Selective Adsorption of Perfluorocarbons by Porous Organic Cages

Selective Adsorption of Perfluorocarbons by Porous Organic Cages

Author: ChemistryViews

Different greenhouse gases contribute to climate change. Apart from the well-known carbon dioxide, methane and nitrous oxide are examples of greenhouse gases. Perfluorocarbons (PFCs) are greenhouse gases with high chemical stabilities and high atmospheric lifetimes. They have been introduced as replacements, e.g., for freons, because they are not harmful to the ozone layer. However, they have high global warming potentials, and thus, a negative influence on global warming. The selective adsorption of PFCs by porous materials could help to alleviate this problem.

Michael Mastalerz, University of Heidelberg, Germany, and colleagues have developed a porous organic cage (POC) decorated with fluorinated side-chains (pictured above on the right) with unprecedentedly high selectivities for the adsorption of PFCs over other gases. The team synthesized POCs with alkyl-, partially fluorinated alkyl-, and fluoroalkyl groups (pictured from left to right; called H-cage, HF-cage, and F-cage, respectively) and compared their gas sorption properties. The cages were prepared from triamino triptycene and different terphenyl-based bis-salicylaldehydes, which were connected by imine bonds.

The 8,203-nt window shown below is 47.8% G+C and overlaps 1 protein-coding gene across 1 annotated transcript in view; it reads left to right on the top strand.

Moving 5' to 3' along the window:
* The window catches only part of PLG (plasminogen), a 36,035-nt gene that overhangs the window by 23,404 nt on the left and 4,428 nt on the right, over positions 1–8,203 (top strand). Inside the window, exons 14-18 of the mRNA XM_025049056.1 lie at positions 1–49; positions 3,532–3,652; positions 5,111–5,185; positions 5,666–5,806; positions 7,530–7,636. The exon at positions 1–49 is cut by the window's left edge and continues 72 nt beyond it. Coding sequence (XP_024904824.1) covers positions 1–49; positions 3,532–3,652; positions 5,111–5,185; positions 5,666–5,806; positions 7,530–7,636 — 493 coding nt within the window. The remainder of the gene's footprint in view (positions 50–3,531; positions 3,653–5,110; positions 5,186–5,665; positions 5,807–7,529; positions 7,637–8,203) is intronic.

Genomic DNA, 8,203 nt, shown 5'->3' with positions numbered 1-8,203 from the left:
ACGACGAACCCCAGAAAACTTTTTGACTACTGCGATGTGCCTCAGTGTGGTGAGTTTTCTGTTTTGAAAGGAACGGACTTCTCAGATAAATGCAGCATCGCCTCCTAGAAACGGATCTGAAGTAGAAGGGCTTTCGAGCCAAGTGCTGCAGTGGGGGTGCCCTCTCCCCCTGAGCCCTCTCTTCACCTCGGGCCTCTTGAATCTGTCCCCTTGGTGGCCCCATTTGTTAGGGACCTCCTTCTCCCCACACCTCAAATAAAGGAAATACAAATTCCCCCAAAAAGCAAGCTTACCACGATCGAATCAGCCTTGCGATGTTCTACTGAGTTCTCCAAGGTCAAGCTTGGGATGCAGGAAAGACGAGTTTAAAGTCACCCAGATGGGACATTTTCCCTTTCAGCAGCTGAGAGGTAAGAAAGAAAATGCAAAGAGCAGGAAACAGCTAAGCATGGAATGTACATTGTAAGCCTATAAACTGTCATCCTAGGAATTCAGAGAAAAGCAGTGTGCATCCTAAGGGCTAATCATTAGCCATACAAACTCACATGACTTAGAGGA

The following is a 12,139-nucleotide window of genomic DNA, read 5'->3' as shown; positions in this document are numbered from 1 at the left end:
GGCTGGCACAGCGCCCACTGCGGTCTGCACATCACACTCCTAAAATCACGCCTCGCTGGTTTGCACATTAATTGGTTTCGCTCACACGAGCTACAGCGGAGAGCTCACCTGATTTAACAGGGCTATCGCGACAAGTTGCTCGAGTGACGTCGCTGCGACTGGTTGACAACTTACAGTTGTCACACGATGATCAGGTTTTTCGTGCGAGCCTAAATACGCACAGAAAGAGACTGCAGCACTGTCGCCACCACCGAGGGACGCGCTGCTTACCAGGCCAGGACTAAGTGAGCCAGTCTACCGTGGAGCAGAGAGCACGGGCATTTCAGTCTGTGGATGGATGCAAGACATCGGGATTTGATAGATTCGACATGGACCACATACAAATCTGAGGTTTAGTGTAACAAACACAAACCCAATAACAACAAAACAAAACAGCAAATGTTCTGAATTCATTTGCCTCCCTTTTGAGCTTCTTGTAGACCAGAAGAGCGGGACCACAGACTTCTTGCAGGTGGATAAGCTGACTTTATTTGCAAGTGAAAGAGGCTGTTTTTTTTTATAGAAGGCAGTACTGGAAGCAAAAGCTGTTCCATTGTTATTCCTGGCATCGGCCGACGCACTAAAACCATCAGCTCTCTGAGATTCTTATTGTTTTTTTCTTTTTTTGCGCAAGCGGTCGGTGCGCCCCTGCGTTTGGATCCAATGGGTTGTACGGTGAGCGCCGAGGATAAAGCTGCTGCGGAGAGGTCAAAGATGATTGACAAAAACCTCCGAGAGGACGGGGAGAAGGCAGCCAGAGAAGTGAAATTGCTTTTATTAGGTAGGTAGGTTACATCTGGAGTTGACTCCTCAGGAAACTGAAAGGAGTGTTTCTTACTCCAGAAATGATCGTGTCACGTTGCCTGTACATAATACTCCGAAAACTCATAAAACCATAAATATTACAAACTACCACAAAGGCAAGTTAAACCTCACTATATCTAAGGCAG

The team found that the materials were isomorphous, with very similar pore structures and crystal packing. This allowed them to investigate the influence of the degree of fluorination in the side-chains. They discovered that the fluorinated F-cage showed an affinity for fluorinated gases, while the non-fluorinated H-cage showed a preference for non-fluorinated alkanes. The F-cage showed high uptakes and excellent selectivities for PFCs over nitrogen. This insight could be useful for the design of porous materials for the removal of PFCs from the atmosphere.


 

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